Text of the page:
Lightyear is a Dutch producer of an electric car that is partly charged by five square meters of solar panels incorporated into the body. With this you can drive about 70 kilometers (extra) on a sunny day. The 60 kW built-in battery has a WLTP range of over 600 kilometers. Today, the Helmond-based EV manufacturer announced that it has raised 81 million euros in investment budget.
81 million from investors
The lion’s share of the money comes from public investors, through Invest-NL. Other investors are the provinces of Noord Brabant and Limburg, through the development funds BOM and LIOF. With the extra capital, Lightyear can realize the production targets of Lightyear 0 later this year and start thinking about the development of next models, such as the Lightyear 2.
The first Lightyear, model ‘0’, will not be a car for the masses. If everything goes according to plan, about 950 of these will roll off the line this year. Now that number isn’t the primary reason it isn’t an EV for the general public. No, that is really the price tag of 250,000 euros, excluding VAT. And you pay that for an EV with solar panels that takes longer to get from 0 to 100 km/h – 10 seconds – and drives a lot less fast – up to 160 km/h – than my old Golf 4 V5 from 1999. The exorbitant price tag of the Lightyear 0 has everything to do with the high development costs.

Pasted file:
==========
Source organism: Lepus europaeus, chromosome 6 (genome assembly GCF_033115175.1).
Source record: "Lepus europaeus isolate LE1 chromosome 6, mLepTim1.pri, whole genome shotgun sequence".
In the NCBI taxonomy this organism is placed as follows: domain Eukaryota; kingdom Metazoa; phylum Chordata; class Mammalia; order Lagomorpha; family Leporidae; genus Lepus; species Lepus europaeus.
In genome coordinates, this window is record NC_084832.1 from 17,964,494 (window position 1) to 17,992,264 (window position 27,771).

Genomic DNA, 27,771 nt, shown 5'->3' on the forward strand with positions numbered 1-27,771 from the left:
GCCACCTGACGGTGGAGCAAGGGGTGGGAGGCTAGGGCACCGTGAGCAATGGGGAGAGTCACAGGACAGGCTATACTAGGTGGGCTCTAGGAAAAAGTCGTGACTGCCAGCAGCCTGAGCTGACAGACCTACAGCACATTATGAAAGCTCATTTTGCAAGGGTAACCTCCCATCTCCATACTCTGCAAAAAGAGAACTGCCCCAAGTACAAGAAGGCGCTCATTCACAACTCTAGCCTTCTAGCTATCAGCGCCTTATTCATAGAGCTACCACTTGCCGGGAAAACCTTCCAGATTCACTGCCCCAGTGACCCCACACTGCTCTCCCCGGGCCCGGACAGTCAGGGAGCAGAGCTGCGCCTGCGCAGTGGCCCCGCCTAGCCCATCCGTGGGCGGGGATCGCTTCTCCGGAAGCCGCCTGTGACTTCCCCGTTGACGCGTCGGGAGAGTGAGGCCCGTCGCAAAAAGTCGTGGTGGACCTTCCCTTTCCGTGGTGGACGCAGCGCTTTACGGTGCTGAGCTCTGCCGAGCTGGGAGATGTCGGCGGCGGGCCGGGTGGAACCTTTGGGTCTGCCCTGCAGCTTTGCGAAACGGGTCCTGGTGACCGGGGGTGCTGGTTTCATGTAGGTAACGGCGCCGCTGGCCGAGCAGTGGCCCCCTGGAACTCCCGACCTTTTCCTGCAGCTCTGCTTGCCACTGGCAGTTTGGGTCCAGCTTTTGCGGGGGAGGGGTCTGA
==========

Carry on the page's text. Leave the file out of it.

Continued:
Lightyear for the masses only in 2024
Lightyear expects that the next model, the Lightyear 2, will be in the ‘showrooms’ for around 30,000. That affordable Lightyear should then become available sometime in 2024. With the 81 million euros that has now been raised from investors, they can at least take a big step in realizing those expectations.
Lightyear already has 10,000 pre-orders for the Lightyear 2 on the shelf. Both LeasePlan and MyWheels, the care-sharing provider, have both already ‘reserved’ 5,000 copies.